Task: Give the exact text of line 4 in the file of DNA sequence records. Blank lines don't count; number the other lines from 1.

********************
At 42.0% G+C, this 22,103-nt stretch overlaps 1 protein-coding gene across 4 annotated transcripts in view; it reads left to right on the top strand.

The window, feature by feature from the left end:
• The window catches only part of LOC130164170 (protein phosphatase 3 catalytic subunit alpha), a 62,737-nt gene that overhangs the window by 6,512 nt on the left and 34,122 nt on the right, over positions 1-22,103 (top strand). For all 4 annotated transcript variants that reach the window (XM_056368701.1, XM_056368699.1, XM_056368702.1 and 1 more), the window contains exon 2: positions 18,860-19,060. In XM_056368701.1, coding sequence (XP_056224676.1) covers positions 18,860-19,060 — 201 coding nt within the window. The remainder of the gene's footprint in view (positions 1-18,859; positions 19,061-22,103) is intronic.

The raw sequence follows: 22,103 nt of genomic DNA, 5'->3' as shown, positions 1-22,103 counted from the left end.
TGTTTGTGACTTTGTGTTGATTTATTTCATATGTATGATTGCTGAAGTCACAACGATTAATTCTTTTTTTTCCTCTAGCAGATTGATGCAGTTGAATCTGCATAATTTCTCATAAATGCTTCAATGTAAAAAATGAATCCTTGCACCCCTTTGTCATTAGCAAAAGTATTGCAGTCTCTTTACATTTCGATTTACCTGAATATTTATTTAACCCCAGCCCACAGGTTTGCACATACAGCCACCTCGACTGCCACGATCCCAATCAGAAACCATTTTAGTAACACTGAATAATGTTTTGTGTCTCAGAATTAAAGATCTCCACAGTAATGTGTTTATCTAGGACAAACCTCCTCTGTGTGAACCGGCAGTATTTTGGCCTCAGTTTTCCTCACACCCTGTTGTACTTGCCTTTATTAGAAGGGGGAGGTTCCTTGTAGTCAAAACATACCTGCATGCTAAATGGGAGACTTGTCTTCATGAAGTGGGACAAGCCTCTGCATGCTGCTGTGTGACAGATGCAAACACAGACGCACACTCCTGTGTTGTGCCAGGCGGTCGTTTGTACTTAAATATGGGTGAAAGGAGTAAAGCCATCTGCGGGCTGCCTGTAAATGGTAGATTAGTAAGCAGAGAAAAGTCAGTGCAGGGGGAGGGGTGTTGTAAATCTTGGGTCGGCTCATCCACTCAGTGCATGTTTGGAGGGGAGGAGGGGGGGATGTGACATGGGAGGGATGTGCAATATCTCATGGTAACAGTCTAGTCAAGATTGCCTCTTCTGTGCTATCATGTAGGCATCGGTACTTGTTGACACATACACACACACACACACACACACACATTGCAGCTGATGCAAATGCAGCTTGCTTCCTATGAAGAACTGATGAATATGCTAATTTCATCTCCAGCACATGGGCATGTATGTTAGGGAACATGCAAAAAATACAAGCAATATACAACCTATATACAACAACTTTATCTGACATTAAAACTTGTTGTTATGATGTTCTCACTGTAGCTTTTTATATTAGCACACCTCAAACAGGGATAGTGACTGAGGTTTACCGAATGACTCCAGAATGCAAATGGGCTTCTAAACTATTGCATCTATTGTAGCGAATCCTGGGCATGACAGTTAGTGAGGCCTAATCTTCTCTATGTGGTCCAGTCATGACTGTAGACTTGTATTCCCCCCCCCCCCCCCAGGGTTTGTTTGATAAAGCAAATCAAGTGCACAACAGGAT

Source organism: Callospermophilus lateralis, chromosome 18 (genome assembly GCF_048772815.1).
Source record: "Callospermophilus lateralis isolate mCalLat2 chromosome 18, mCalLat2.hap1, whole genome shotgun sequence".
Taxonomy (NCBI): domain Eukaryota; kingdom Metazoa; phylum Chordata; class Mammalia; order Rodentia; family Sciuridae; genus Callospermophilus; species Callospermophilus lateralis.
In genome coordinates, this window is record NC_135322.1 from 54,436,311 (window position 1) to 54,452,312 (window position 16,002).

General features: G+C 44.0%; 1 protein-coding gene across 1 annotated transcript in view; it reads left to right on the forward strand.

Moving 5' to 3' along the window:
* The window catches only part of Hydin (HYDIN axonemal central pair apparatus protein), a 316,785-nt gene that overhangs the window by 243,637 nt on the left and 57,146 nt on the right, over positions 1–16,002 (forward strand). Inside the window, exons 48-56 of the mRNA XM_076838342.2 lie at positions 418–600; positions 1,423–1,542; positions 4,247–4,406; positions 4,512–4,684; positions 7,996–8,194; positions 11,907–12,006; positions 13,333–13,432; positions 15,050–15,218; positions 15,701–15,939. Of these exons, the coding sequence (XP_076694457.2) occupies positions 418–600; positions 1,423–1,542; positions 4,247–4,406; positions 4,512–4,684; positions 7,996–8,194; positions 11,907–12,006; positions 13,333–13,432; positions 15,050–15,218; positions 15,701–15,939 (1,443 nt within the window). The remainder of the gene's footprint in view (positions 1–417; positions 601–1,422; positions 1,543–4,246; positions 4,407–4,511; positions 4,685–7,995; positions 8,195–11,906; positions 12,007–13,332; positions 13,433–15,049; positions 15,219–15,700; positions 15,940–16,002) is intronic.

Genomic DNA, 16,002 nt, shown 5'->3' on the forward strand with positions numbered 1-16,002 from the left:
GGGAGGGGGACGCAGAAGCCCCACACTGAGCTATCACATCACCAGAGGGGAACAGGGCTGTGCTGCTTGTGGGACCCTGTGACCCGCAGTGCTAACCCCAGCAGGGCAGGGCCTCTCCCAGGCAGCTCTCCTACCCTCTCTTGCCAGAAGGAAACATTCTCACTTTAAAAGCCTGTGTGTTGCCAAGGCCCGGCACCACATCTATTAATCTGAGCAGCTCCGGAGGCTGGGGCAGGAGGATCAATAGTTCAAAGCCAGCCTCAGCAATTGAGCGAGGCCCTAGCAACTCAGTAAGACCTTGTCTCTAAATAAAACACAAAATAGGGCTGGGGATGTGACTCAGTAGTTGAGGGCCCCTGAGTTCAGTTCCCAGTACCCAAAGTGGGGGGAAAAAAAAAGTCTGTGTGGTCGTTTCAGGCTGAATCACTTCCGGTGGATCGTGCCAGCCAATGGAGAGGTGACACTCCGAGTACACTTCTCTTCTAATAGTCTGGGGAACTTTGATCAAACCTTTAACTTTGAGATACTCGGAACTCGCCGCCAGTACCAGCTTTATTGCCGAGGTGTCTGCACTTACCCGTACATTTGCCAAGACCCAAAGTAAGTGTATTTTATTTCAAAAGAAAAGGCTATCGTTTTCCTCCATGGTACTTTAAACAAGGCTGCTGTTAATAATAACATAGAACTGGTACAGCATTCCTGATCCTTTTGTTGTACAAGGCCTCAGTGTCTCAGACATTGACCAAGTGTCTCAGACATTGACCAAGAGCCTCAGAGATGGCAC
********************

The raw sequence follows: 22,103 nt of genomic DNA, 5'->3' as shown, positions 1-22,103 counted from the left end.